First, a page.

Nobody Can Get Southern Dallas' Act Together Except Southern Dallas

Land owner Robert Pitre hopes some day the city will install sewer mains near his property in City Council member Tennell Atkins' district so the land can be developed.
Land owner Robert Pitre hopes some day the city will install sewer mains near his property in City Council member Tennell Atkins' district so the land can be developed.
Dylan Hollingsworth

Two stories flew across my path yesterday like wobbly arrows tipped with suction cups. One was about the mayor's campaign to stoke economic fires in poverty-blighted southern Dallas with a team of privately paid cheerleaders. The other was about City Hall putting a belated bullet in the head of the long-dead Patriot's Crossing development (please, save the bullet, just give us clothespins for our noses).

Patriot's Crossing was a heavily subsidized housing, retail and office development right next to Dallas VA Medical Center, because in so many other parts of the country we see veterans who can afford their own homes flocking to live, shop and work next door to large VA Hospitals. Why not next to the cemetery?

A story in The Dallas Morning News yesterday made it sound as if the city is finally foreclosing on this six-year-old money-suck in order to somehow make itself whole.

"The foreclosure process will allow the city to either recoup its investment or take control of the property itself," the News told readers. The story quoted Dallas City Manager A.C. Gonzalez as saying, "We're going to get either money or land."

But, no. No. The city is never going to get back the millions it gave away on this total loser. That money is gone, down a rat-hole, never coming back. I told you a year and a half ago about documents I had to pry out of the U.S. Department of Housing and Urban Development (HUD) showing that the developer, to whom City Hall had handed $4.4 million for land acquisition, was turning in appraisals for the land that seemed to have no relation with reality.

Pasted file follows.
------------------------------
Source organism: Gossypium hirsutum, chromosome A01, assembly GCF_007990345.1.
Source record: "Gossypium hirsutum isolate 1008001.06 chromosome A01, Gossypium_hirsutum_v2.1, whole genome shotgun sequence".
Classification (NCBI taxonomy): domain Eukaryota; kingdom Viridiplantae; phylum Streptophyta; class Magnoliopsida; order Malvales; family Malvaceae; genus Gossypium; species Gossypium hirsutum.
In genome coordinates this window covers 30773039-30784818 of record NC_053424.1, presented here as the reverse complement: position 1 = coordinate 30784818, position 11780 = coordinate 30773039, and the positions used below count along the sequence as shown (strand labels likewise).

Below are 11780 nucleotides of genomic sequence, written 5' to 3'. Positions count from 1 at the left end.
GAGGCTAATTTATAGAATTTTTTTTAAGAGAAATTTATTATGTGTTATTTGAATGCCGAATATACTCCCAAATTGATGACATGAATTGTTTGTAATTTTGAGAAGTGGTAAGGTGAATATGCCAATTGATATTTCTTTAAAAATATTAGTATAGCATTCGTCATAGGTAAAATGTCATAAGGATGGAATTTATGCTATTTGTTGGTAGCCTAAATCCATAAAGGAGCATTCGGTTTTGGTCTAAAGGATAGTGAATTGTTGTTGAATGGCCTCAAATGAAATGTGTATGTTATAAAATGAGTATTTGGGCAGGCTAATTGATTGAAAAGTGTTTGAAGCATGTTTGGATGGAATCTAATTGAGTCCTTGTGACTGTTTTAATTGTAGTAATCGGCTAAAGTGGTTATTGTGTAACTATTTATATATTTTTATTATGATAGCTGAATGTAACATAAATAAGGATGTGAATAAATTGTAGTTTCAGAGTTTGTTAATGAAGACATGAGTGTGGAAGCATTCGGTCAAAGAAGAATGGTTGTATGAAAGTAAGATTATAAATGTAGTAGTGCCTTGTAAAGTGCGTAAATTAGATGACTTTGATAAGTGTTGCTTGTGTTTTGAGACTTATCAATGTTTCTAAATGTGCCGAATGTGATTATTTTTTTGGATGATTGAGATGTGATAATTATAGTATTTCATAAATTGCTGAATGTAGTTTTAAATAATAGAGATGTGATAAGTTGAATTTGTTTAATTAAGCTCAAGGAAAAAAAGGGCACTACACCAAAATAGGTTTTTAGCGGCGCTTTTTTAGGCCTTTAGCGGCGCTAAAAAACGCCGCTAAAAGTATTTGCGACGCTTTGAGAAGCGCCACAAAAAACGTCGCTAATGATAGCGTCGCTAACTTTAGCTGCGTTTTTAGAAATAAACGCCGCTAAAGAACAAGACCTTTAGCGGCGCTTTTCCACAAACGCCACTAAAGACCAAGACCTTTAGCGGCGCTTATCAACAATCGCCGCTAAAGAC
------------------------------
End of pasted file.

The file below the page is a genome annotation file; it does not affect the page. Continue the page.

See also: HUD Loan Docs Raise Questions About City Staff's Report on $3.9 Million Loan for Patriots Crossing Development

In one case he showed the city an appraisal saying a property he bought was worth $248,400. But a HUD loan document for the same property showed it was worth $36,000. People listed as consultants by the developer received six-figure payments -- out of the city's money -- for unspecified services.

In the end, the city wound up paying $4.4 million for land that was worth maybe half a million. That's our money, by the way, so in counting what we've got in the deal so far I would say we would be justified in adding about $700,000 in interest over five years at 3 percent. That means the day the city sells that land at market value, we will lose about $4.6 million plus costs.

So what does that have to do with the mayor's Grow South suction-cup arrow? It has this to do with it: The Patriot's Crossing disaster (I think $4.6 million qualifies as a disaster) happened because the City Council member for that district, Vonciel Hill, insisted that it happen.

When other council members at a briefing on the project worried that all of the appraisals seemed absurdly high -- including Dwaine Caraway who knows the area well -- Hill shot back that their questions were racist. I'm not going to go into that here, because life is short and I want to get on to another point.

But the point here is that Patriot's Crossing happened only because the duly elected representative of that district browbeat city staff and her fellow council members into making it happen.

The other arrow, the mayor's new idea for spurring economic vibrancy in southern Dallas, is the creation of a team of privately compensated consultants to be called "general managers," each with responsibility for promoting growth in a given region of the city's southern hemisphere. One of those regions is the area around the new University of North Texas campus in southeast Dallas.